My coursework on Management Resources and Operations, was to do a case study on a Major Project and reflect upon it from a Project Management perspective. The questions were released in early April (actually 1st of April) and I had the entire Easter holidays to do it. But as usual, I lazed around, and then some more. Quite predictably like my classmates, I was skimming through different websites and journals looking for case-studies and research papers on “Major Projects”. And being an Indian, the typical ones that caught (read blinded )my attention were Delhi/Mumbai/Bangalore/Chennai Metro rail Project and Bandra-Worli Sealink project. I started reading journals and every piece of information that I could lay my hands on (only after having recovered from the hangover of the Easter holidays i.e.), but quite unsurprisingly, I could not get through the first question itself, which was to write about the project’s scope definition, its importance in terms of the business context, and its Work Breakdown Structure. There were 5 other questions, all with equal weight, and a maximum word limit of 3000. For me the problem was, I could not get through the 100 word mark.
And when I was just one week before the deadline, on the 15th of April, while watching numerous YouTube videos on the Bandra-Worli Sealink project, and still scratching my head over the possible stakeholders of that project, my enqueued playlist on Winamp started playing Ghanan Ghanan. (Oi, don’t accuse me to be so dramatic about it; I am just stating the facts) And then, right in front of my eyes, I could see my life flashback. I had seen Lagaan on 15th Jun 2001, Friday Matinee, in a theatre called Devdoot in Silchar. I saw the packed theatre get converted into a cricket stadium. By now, I had seen Lagaan so much that I knew the script backwards. I had seen Satyajit Bhatkal’s making documentary “Chale Chalo” and loved it for bringing out the “lunacy of film-making”. And I could see through all my questions getting answered, pretty much like it was all common-sense. The stakeholders, risk analysis, causal mapping of risks, project management processes, and project network; all came easily and naturally. With the occasional reference to PMBOK and Harvey Maylor’s “Project Management”, I was ready to roll.
***After the Jump, The Case Study Paper***
But well, lazyness got the better of me. Although I knew I was already behind schedule, but unlike Lagaan, my reason was pretty much my own laziness. Lagaan was getting in the way of my lying around time. But I did manage to get the creative portions done quickly enough. This was the diagram representations of Work Breakdown Structure, Project Network, Critical Path, Gantt Chart, Risk Causal Mapping and the PM Processes. Once they were done, it was much of a downhill ride for me. The only issue although, was to contain the entire essay within 3000 words, and most importantly, not sound over-enthusiastic of my love of Lagaan. (I wish I could include more and more screenshots) This had to sound like a technical paper, but I knew, Prof.Terry Williams would surely notice that Sujoy Singha loves Lagaan. And yes, to answer (which is not included in the report) the question (which is in the coursework question paper) what made the project to be initiated and what was its business context, I can only answer that Lagaan needed to be made. To quench the thirst of Bollywood lovers like me craving to see a cinematic magnum opus unveil its hues on the big screen and make my eyes gleam. Lagaan needed to be made to make me lift my hands in triumph every time Kachra took a wicket. Lagaan needed to be made because it is a common emotion that I still share with the hundreds of friends that I have; and we do it by saying “Re Bhaiya Chhute Lagaan”. Lagaan needed to be made because a silly sod like me could understand the principles of Project Management through it. It was DESTINY.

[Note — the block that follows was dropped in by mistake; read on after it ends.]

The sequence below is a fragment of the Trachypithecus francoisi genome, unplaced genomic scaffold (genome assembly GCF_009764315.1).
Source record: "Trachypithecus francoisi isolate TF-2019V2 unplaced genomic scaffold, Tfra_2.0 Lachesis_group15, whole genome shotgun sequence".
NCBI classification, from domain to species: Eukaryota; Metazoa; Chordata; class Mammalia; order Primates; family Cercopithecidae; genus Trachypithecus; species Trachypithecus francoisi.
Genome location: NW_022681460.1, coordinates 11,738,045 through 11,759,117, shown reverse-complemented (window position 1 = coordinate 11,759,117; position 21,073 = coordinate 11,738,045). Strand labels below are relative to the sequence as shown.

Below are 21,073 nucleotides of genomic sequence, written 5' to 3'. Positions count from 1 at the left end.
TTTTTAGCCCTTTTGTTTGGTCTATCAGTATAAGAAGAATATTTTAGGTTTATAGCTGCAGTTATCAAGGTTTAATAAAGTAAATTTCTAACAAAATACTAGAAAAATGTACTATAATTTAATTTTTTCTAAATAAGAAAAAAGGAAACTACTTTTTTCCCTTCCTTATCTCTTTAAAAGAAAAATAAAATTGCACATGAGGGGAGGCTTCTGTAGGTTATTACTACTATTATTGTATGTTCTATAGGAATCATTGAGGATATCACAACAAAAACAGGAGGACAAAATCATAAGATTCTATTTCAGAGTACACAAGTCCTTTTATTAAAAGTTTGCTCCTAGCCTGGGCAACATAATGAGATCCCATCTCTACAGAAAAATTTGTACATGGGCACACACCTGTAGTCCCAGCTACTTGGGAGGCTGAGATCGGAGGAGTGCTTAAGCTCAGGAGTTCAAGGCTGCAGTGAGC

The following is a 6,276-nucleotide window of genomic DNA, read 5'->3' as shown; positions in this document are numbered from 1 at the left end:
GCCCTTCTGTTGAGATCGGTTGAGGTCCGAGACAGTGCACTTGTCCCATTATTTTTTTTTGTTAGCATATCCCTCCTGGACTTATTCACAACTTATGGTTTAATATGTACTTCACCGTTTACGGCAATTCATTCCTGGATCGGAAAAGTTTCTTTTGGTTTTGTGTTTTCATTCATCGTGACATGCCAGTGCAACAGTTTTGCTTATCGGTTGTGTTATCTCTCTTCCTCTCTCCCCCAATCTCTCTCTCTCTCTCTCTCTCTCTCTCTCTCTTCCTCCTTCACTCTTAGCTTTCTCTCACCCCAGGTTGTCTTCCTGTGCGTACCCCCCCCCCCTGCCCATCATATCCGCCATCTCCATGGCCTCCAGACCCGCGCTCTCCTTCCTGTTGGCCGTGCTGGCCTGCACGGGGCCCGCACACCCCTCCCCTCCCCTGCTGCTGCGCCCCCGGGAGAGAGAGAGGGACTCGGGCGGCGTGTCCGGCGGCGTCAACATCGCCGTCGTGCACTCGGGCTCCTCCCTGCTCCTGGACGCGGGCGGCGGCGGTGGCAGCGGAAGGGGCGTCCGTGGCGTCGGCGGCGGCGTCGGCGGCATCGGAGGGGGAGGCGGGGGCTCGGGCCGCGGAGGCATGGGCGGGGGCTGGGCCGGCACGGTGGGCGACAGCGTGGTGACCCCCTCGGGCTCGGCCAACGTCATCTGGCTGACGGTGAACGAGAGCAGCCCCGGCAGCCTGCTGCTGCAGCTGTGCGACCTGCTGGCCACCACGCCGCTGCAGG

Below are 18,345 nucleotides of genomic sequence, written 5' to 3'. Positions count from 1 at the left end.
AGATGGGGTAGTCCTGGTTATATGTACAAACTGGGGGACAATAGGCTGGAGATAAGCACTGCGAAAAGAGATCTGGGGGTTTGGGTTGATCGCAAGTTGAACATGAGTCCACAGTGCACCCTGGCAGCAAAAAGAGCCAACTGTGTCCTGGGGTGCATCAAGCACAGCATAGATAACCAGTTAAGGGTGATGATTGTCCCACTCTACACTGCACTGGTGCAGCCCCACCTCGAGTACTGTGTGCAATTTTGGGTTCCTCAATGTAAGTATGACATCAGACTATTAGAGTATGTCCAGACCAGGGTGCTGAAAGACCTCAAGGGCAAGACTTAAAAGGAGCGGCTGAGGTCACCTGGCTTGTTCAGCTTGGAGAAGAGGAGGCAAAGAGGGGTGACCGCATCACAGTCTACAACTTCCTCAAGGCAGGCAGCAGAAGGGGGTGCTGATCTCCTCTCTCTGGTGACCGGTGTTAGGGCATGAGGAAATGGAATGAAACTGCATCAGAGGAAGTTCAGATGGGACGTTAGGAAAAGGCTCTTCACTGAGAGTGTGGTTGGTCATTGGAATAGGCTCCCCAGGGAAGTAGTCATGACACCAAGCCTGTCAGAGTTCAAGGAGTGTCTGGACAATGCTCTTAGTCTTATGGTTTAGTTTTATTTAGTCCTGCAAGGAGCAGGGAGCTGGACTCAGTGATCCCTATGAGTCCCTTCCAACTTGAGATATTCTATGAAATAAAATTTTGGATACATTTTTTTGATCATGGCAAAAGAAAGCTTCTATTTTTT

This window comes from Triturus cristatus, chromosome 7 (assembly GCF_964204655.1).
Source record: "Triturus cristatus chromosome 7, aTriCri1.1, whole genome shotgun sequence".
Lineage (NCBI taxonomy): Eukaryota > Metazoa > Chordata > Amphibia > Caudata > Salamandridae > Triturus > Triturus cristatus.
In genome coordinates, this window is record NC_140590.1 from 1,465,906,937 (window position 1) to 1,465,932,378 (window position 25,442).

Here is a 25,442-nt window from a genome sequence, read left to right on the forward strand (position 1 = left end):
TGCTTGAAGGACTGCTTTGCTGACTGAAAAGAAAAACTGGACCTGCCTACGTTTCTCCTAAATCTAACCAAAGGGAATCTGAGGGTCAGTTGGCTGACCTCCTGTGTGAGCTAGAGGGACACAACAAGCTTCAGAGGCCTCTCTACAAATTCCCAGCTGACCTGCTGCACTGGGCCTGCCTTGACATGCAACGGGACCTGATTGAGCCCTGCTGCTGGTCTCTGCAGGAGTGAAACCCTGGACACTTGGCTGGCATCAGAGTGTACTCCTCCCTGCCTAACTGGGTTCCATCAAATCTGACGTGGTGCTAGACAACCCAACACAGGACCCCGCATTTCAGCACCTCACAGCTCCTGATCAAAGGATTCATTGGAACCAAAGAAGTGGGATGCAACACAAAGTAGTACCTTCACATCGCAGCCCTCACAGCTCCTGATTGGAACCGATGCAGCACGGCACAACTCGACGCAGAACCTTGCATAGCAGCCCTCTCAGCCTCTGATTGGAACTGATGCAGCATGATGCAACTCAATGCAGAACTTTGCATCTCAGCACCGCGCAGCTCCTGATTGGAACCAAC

**And before you start guessing my age and gender, lemme clarify that I am just a 26 year old guy, asking to be hugged, coz he still loves Lagaan. ** No, delete that line. Ok, don’t. Anyway, the case study is up for display below. It can be downloaded, and please send in your thoughts, comments, complaints, suggestions, hate-mails, love-mails and even flowers to my inbox:
To Download the paper, click the Link Below.
Lagaan: A Project Management Case Study
NOTE: I do notice that there is a bit of a problem in the formatting, but it is due to uploading on Scribd. The original document has sensible formatting by my standards. So Scribd, up yours! No, I take that back, as they are hosting my document for free and distributing it for download as well. Thank you Scribd for being my vehicle for worldwide acclaim/doom.And well, although I do consider this as my labour of love and no matter how much I love Lagaan, I cannot emphasize enough that I was still quite lazy. Perhaps, I am already, the modern day Project Manager.